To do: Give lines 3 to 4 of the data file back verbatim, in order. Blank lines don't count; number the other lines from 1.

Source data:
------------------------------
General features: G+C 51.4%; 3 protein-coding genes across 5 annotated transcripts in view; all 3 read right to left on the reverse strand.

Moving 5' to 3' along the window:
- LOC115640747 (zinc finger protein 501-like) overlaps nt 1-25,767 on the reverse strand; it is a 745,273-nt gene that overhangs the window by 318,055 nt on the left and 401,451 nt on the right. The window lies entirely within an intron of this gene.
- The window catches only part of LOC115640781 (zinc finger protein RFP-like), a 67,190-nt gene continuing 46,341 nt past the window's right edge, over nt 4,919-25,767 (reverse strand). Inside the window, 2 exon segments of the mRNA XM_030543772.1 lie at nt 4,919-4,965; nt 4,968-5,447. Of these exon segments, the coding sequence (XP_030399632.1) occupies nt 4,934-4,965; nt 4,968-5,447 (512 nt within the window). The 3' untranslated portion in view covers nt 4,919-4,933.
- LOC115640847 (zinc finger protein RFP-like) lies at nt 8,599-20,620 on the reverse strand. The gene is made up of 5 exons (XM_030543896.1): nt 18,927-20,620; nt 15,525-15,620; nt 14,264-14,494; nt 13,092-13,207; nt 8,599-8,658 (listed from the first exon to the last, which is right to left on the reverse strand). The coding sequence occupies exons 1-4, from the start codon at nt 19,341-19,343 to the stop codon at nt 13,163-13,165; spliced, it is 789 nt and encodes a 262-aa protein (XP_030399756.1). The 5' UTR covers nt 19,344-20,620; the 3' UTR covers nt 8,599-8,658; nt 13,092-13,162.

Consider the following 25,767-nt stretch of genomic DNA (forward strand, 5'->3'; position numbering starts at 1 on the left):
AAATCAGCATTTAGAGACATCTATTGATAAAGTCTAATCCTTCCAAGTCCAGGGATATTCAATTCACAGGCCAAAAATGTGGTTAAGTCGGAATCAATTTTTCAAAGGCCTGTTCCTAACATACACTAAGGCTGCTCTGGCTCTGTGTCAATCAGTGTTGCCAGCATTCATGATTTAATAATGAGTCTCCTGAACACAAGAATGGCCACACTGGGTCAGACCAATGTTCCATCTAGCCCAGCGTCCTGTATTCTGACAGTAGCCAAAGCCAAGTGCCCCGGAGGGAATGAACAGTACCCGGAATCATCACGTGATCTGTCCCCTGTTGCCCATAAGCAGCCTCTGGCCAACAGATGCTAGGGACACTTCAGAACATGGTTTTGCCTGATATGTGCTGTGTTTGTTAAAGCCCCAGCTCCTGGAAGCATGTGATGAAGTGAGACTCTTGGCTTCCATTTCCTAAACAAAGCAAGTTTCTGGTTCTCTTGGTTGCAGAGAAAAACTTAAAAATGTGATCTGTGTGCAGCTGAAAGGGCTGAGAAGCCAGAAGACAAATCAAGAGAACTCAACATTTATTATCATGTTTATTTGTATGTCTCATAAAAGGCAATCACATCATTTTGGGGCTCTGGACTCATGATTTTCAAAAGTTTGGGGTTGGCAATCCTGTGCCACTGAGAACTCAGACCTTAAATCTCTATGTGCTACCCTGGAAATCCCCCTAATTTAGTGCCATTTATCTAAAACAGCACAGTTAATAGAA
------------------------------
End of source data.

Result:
- LOC115640747 (zinc finger protein 501-like) overlaps nt 1-25,767 on the reverse strand; it is a 745,273-nt gene that overhangs the window by 318,055 nt on the left and 401,451 nt on the right. The window lies entirely within an intron of this gene.
- The window catches only part of LOC115640781 (zinc finger protein RFP-like), a 67,190-nt gene continuing 46,341 nt past the window's right edge, over nt 4,919-25,767 (reverse strand). Inside the window, 2 exon segments of the mRNA XM_030543772.1 lie at nt 4,919-4,965; nt 4,968-5,447. Of these exon segments, the coding sequence (XP_030399632.1) occupies nt 4,934-4,965; nt 4,968-5,447 (512 nt within the window). The 3' untranslated portion in view covers nt 4,919-4,933.